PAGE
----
In June, Rachelle Nocito toured school libraries in a gloomy way—boxing and organizing books from libraries closing throughout the School District of Philadelphia.
As the 2012-13 school year nears, Nocito oversees a challenging yet more positive task—opening new libraries and redistributing unused books to needy schools.
"We're organizing and figuring out what we have, and now, as you can see, we're getting our shelves in order," she said.
Nocito, with assistance from library intern Jonathan Burton, readied the AMY Northwest Middle School Library in Roxborough last week, as the school prepares for its first year at the former Levering school.
Working this summer for the district, Burton usually manages the Powell House for the Philadelphia Society for the Preservation of Landmarks in Society Hill. Last Thursday, he was knee deep stocking shelves according to the Dewey Decimal System and cataloging what books are too old/inappropriate and which books deserve a new life elsewhere.
Burton altered the layout for the former Levering library—positioning shelves toward the back and side, while opening up a larger teaching area up front.
"We wanted to make it more user friendly and more wide open," he said, adding AMY Northwest will also make room for 10 desktop computers.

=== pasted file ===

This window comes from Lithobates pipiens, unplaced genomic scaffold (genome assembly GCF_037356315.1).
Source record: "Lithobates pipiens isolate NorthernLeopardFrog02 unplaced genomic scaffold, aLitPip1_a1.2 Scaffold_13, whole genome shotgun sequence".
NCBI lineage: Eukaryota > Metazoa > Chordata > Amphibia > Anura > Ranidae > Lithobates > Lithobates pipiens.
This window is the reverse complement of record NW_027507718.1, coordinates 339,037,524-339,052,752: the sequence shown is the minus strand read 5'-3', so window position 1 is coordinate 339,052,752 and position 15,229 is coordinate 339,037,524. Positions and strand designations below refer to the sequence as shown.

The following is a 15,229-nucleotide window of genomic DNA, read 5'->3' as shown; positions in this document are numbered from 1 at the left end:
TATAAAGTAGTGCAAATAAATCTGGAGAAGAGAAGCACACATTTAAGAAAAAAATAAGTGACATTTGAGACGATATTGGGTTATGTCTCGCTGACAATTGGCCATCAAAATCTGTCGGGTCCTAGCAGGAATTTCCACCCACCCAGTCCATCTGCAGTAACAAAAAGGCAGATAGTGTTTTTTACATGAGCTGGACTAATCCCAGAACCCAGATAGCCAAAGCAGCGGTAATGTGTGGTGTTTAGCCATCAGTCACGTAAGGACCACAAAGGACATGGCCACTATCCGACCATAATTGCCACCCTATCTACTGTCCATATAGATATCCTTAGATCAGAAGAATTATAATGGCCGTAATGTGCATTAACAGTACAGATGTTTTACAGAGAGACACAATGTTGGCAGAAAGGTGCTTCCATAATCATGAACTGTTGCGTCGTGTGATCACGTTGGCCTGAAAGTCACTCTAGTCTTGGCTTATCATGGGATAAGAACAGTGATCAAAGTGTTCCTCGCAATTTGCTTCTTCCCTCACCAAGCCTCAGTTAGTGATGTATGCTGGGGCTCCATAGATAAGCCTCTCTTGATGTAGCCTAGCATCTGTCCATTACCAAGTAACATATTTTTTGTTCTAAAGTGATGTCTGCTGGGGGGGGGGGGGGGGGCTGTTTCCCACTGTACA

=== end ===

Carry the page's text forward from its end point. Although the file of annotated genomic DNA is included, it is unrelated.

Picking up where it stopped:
Money for Libraries
With 47 certified librarians employed for the district's 252 schools, Nocito says there's clearly a shortage. Sometimes, she said, those specialists are pulled into classrooms for staff coverage, taking time away from libraries. And although 12 more school libraries are run by teachers that want to keep the facilities operational, the district lacks the finances to do more.
"I don't know a school where a principal doesn't want a library, but it depends on how much budget money the school is working with," she said.
At AMY Northwest, she said probably would budget for a full-time teachers assistant with a library background.
Nocito's title is content specialist for libraries, and she works to form partnerships and link schools where she can.
The school district teaches its students, especially the middle school ones like at AMY Northwest, how to conduct reliable research. Traditional research through trusted hard copy sources is crucial, as is learning how to find solid, safe online sources.
Nocito said the school district will partner with NBC Learn this year, which allows students access to the company's 80 years of primary sources.
In addition, students may utilize the district's library resources at home—which includes programs run through Central and Ben Franklin High Schools.
The School District's Future
Roxborough felt the impact from the district's first round of school closings when elementary students from Levering were redistributed to the three other elementary schools and AMY Northwest.
on the horizon at yet-to-be-determined schools, Nocito may face reorganizing libraries again next summer.
"The district will have to find a balance when looking at closings based on population and achievement. Philadelphia has to move forward, and we're doing what we can," he said.
While she recognizes the district possesses a shortage of librarians, she's hopeful "winning situations" like what's happening at AMY Northwest will emerge and buildings and their libraries can rally.
"A little TLC and the good leadership here at AMY is what this building needs. I believe AMY Northwest will help move this neighborhood forward," she said.
She and Burton worked to finish AMY Northwest before tackling their next school before the .